By Lisa Flueckiger, Contributing Reporter
RIO DE JANEIRO, BRAZIL – A study by Dutch transport technology company TomTom has revealed that Rio de Janeiro has the third worst traffic in the world for the second time in a row. The study used transportation data collected through GPS from 146 big cities and ranked them according to their traffic congestion through the entire day.
Residents of Rio de Janeiro lose a hundred hours per year on average stuck in traffic, according to TomTom. The situation is only worse in Istanbul, Turkey and Mexico City, Mexico. Surprising is that São Paulo, known informally as having the worst traffic in Brazil, didn’t make it into the top ten in the Dutch study. In Brazil, the city is only sixth after Rio, Salvador, Recife and Fortaleza.
TomTom analyzed the saturation of the roads during the day and during rush hours, unlike measurements of e.g. CET-Rio, Rio’s traffic agency, that measures traffic jams per kilometer.
“We analyzed the traffic on 230 working days and found that a route in Rio that took an average of thirty minutes, now takes 56 minutes. Almost twice as long. The density on the city’s roads was around 51 percent. Compared with 2013, however, the study revealed a slight decrease in density from 55 percent,” Marcelo Fernandes, TomTom’s content director in Latin America, explained.
“We believe that this slight decrease happened due to the extra holidays during the World Cup. The hope is that with the completion of transportation construction works, this scenario changes,” he continued.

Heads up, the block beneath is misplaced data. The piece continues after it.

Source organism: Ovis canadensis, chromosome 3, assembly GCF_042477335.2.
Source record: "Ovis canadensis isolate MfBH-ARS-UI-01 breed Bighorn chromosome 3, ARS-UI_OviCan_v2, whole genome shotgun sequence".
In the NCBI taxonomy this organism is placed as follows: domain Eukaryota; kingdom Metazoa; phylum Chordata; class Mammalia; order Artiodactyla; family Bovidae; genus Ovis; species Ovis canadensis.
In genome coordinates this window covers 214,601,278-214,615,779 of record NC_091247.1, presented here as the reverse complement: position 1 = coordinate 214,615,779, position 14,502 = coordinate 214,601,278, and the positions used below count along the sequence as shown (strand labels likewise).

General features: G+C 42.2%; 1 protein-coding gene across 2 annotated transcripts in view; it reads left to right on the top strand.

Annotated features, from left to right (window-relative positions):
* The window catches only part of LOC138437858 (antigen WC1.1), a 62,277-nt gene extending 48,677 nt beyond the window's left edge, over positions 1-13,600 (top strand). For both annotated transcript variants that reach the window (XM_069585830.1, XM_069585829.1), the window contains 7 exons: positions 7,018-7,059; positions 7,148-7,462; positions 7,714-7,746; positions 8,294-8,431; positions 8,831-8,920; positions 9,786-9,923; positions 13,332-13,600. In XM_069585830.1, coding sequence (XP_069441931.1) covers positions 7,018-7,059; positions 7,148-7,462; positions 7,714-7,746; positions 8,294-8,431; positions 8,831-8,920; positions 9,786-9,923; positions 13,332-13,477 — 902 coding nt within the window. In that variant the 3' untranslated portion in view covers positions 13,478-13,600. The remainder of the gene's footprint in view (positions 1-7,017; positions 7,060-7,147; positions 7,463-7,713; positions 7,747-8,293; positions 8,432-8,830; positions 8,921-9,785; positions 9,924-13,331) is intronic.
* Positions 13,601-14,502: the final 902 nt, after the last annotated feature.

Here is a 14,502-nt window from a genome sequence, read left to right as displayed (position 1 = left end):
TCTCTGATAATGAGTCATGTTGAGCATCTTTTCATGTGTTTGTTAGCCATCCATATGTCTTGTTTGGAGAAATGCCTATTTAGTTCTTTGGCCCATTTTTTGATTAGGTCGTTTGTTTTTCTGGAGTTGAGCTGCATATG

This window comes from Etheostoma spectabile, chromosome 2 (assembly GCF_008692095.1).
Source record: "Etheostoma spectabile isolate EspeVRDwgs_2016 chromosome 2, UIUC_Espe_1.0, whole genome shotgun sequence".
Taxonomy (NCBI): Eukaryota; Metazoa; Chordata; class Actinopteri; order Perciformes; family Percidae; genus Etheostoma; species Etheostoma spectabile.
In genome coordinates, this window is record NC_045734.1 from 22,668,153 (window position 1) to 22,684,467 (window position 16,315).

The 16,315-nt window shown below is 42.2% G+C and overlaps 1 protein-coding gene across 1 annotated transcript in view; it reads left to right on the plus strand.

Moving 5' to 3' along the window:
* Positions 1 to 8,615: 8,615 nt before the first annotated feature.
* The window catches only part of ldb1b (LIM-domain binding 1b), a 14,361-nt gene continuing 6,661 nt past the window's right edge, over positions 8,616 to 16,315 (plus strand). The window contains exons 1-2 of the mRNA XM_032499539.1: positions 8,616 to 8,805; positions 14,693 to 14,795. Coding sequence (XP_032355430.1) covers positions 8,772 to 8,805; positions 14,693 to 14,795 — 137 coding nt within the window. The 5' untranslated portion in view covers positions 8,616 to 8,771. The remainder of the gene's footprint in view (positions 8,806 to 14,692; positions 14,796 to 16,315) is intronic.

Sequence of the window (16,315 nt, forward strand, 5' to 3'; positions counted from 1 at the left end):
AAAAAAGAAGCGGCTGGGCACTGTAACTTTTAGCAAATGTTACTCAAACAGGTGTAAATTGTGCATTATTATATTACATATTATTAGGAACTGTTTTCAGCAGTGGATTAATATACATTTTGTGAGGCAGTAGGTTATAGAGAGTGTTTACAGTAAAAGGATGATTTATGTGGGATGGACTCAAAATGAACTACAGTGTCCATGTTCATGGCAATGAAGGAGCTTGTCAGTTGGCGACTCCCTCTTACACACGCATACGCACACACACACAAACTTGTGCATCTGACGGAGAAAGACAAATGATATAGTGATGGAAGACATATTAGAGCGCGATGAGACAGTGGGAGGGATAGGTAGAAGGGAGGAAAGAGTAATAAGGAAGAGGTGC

When ranked for rush hours, Rio de Janeiro falls to eight place in the study’s ranking, behind Recife in Brazil, which has the sixth worst afternoon rush hour. Again in the rush hour statistic, São Paulo is not ranked among the top ten.
The reason for Rio’s high ranking in traffic congestion is explained with the many transportation infrastructure works under construction in the last years, such as the demolition of the Perimetral highway. The data, collected every five minutes, also revealed that Rio has a less defined rush hour and a more even congestion through the entire day.
CET-Rio commented the study in saying that “an objective traffic analysis on the city in the past four years can not be separated from an evaluation of the impact caused by numerous works in progress.”
“The mobility projects executed in Rio represent a historic transformation, with benefits that will extend for decades and provide better quality of life to millions of people,” the statement continued.